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Bush: Iran Must Not Destabilize Afghan Government - 2002-01-10

President Bush says Iran must not destabilize the new interim government in Afghanistan. The president's comment follows a U.S. newspaper report that says Iran is trying to limit the pro-Western tilt of the interim government and harboring some Afghan terrorists.

President Bush cautioned Iran that the United States will not allow any nation to slow its pursuit of terrorists. "Our nation, in our fight against terror, will uphold the doctrine that either you are with us or against us," he said. "And any nation that thwarts our ability to rout terror out where it is exists will be held to account one way or the other."

The President said he had "positive signals" from Iran early on in the conflict and hopes the Afghan neighbor will contribute to regional stability. But he made clear he will accept no Iranian interference in the new Afghan interim administration. "If they in any way shape or form try to destabilize the government, the coalition will deal with them, you know, in diplomatic ways, initially, and we would like very much for them to be active participants in a stable Afghanistan," said President Bush.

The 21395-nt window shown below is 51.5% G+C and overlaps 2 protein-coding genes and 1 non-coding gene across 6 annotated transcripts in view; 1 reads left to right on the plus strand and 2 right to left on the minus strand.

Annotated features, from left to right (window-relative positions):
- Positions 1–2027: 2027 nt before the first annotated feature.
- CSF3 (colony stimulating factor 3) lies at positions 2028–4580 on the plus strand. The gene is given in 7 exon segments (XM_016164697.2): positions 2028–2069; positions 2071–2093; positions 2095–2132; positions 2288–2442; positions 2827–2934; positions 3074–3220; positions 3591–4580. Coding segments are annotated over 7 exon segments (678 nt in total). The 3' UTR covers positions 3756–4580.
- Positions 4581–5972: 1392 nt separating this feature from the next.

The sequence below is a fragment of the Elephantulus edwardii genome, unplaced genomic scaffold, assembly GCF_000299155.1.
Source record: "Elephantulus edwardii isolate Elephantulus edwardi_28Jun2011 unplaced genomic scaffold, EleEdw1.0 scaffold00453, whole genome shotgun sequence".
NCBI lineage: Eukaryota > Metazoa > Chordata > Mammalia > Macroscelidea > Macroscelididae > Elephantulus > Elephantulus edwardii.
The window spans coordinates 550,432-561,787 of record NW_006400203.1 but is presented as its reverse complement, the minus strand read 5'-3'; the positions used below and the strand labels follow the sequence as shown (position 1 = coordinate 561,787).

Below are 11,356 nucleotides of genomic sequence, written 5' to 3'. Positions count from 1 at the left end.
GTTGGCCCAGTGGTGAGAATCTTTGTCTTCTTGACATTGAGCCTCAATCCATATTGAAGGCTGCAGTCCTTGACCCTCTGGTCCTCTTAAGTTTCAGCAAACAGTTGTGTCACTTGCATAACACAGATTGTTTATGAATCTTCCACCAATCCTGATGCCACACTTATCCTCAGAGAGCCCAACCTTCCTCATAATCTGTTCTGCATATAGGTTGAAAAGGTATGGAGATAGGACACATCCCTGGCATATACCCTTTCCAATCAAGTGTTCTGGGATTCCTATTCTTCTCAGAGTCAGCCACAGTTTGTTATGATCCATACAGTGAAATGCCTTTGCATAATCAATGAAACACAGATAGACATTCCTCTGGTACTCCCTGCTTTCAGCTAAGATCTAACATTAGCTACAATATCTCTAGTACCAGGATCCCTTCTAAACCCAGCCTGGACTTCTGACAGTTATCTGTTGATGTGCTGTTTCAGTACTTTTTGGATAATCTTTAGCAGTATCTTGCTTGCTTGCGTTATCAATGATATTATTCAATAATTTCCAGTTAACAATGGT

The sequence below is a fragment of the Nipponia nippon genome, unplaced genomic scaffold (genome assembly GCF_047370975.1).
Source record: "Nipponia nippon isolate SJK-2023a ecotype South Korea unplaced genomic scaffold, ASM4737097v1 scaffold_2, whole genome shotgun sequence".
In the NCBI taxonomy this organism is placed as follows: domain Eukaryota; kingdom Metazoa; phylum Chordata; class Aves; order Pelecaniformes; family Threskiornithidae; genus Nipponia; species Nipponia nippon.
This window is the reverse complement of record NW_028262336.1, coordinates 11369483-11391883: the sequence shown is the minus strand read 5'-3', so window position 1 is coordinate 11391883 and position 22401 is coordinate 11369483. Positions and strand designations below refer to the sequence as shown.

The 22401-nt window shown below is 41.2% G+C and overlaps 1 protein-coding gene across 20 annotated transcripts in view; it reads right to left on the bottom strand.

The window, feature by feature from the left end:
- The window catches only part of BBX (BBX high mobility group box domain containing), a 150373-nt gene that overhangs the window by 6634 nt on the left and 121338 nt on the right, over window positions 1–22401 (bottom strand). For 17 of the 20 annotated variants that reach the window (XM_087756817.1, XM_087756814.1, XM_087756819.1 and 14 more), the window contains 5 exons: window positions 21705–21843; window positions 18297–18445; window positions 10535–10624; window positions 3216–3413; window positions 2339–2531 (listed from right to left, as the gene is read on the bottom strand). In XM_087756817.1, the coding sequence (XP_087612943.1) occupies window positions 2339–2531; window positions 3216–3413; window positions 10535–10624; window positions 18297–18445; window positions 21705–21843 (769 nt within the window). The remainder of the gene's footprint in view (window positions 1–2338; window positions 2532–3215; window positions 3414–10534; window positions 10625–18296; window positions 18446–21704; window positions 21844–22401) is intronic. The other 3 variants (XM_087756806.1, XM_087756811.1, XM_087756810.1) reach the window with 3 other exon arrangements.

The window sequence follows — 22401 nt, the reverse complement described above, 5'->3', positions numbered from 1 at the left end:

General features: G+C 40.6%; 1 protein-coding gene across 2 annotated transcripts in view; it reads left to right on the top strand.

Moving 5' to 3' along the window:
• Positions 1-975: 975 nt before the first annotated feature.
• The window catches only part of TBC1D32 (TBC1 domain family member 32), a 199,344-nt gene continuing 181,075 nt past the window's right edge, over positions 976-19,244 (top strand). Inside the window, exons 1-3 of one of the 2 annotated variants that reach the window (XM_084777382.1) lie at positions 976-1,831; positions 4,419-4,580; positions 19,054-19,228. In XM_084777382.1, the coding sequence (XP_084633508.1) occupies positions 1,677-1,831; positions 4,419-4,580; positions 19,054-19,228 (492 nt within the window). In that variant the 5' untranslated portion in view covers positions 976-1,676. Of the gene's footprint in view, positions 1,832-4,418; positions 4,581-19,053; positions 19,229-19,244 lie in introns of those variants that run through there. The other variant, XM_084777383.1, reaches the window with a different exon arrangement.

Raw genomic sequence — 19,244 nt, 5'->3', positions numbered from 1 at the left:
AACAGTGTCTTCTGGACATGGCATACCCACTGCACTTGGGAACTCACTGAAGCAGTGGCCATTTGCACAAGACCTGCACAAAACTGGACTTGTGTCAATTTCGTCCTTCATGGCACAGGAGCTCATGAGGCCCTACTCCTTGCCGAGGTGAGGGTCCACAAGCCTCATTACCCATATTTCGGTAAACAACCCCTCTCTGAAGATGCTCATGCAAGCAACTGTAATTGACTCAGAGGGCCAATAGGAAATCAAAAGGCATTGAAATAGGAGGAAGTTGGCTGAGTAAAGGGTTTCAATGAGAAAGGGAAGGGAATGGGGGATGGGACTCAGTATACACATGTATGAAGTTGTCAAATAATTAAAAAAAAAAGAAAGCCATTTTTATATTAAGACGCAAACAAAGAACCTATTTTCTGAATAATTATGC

Mr. Bush spoke after a New York Times report said Iran is sheltering some al-Qaida fighters and has agents in Afghanistan trying to undermine U.S. influence so the country remains an Islamic state and does not become a more secular nation like Turkey.

President Bush says Iran must be a contributor in the war against terror by handing over any terrorists who cross the border from Afghanistan. "We had some positive signals early in his war from the Iranians," he said. "We would hope that they would continue to be a positive force in helping us bring people to justice. We would hope, for example, they wouldn't allow al-Qaida murderers to hide in their country. We would hope that if that be the case, if someone tries to flee into Iran, that they would hand them over to us. If they are a part of the coalition, then they need to be an active part of the coalition."

Iran's foreign ministry spokesman says no terrorists have crossed the border from Afghanistan. He said under no circumstances would the Islamic Republic allow al-Qaida members or supporters of terrorist leader Osama Bin Laden to enter Iran.